Lidl has launched a new campaign about quality as it continues to convince middle class shoppers it is a serious contender.

In April, I wrote about Ryanair’s new campaign ‘Low fares. Made simple’, which poked fun at its own questionable service reputation, highlighting a new, grown-up message and a beefed up experience. I admired the bold, humorous way the brand confronted its Achilles heel, and suggested the real challenge would be delivering on its new promise.

Back then, I asserted that grocery discounters have proved no frills needn’t mean low quality and that winning customers’ hearts depends on positive experience. In July, Kantar reported double digit growth for Aldi and Lidl, and both retailers have since gate-crashed the top ten of YouGov’s brand index. Their sustained success is at odds with the pervading gloom in the grocery sector and so far, Aldi has hogged the limelight with monster sales growth of 35%. However, coming on the back of its own impressive 22.3% growth spurt, Lidl’s new campaign about quality has already caused a shift in awareness, drawing people into a social media-fuelled celebration of Lidl surprises.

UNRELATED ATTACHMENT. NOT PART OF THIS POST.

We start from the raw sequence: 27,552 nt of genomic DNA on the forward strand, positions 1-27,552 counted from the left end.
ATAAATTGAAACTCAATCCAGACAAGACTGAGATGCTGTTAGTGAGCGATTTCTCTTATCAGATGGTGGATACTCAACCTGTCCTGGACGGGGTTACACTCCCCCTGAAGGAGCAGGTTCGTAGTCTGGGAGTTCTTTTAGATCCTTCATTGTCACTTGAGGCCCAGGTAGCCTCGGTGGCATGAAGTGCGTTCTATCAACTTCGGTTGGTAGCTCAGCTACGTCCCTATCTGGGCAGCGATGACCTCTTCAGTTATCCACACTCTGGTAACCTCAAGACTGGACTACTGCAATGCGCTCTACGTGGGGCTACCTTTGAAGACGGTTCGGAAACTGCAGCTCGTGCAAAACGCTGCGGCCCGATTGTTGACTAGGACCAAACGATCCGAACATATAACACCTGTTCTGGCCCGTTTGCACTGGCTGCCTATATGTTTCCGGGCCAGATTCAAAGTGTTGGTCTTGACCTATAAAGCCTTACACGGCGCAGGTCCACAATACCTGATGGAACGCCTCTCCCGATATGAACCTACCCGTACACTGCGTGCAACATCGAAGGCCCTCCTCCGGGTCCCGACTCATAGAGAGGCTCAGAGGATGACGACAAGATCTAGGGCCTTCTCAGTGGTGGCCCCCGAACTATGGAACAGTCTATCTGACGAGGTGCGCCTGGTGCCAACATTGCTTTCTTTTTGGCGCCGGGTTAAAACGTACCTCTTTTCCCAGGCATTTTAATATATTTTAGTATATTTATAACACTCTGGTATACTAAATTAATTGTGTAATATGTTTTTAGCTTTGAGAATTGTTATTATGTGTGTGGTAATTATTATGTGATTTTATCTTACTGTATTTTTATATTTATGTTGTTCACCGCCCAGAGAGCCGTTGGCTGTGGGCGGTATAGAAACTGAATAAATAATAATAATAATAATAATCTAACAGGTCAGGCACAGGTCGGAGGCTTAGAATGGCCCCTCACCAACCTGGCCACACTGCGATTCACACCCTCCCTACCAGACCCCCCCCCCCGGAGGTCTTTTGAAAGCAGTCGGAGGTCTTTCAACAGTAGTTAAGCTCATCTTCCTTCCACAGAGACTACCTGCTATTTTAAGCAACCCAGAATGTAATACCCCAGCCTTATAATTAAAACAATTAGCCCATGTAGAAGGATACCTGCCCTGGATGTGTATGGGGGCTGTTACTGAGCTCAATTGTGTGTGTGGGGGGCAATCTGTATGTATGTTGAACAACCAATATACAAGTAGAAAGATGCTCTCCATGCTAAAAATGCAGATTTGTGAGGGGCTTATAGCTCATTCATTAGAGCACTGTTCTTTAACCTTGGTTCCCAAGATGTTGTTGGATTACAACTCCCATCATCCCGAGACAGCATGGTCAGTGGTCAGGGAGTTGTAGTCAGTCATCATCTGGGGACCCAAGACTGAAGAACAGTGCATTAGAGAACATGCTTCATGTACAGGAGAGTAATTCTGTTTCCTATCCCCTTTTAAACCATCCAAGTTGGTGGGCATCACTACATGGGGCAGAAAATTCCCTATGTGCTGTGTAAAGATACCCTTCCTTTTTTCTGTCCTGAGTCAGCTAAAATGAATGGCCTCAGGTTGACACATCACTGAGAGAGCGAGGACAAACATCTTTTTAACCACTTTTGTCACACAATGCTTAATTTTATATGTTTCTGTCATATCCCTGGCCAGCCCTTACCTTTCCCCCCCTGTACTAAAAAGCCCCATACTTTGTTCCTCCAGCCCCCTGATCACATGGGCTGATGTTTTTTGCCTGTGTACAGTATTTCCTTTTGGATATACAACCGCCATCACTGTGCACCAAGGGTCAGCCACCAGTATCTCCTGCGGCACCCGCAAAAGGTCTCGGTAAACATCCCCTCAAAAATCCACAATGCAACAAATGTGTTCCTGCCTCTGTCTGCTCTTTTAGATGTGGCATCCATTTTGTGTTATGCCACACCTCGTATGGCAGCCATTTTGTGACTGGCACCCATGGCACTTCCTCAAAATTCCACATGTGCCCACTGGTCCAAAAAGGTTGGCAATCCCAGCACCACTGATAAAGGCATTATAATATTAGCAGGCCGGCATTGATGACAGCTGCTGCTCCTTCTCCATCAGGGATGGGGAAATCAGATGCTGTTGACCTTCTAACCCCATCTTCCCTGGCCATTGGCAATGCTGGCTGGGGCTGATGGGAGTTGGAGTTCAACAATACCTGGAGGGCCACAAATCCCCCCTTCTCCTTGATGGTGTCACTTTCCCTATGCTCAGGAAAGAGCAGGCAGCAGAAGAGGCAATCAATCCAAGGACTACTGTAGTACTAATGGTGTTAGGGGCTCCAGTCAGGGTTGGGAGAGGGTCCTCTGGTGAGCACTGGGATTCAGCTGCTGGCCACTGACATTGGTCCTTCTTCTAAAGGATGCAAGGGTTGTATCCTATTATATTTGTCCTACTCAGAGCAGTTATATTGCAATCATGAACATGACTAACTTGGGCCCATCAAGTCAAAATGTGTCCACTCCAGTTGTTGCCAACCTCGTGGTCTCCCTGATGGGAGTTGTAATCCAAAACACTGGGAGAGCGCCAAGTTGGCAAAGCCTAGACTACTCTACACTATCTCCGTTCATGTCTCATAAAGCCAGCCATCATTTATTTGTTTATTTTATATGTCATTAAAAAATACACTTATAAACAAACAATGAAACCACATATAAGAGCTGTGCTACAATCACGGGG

Lidl's new ad campaign is called Lidl Surprises

To connect with modern, British consumers, Lidl has swapped its old school, Germanic leafleting for a contemporary blend of experiential, TV, social media and cinema. At the heart of this is a film showing a pop-up farmers market, where real punters were gently hoodwinked into blind testing (then raving about) delicious and low priced culinary treats, which were then unveiled as Lidl’s own.

There’s no rocket science here, but the campaign simply resonates with savvy, digitally connected consumers, and I love the way that in-store POS features some of the best tweets from sheepish new converts.  I’ve overheard lots of water cooler chatter from intrigued observers who have been prompted to reappraise Lidl, and who have become participants in a whole new conversation about a brand that wasn’t on their radar.  

Lidl: no longer just cheap, but also good. To paraphrase Ryanair, “Low Prices. Made Well.”

  • Matt Pye is chief operating officer at advertising and marketing agency Cheil UK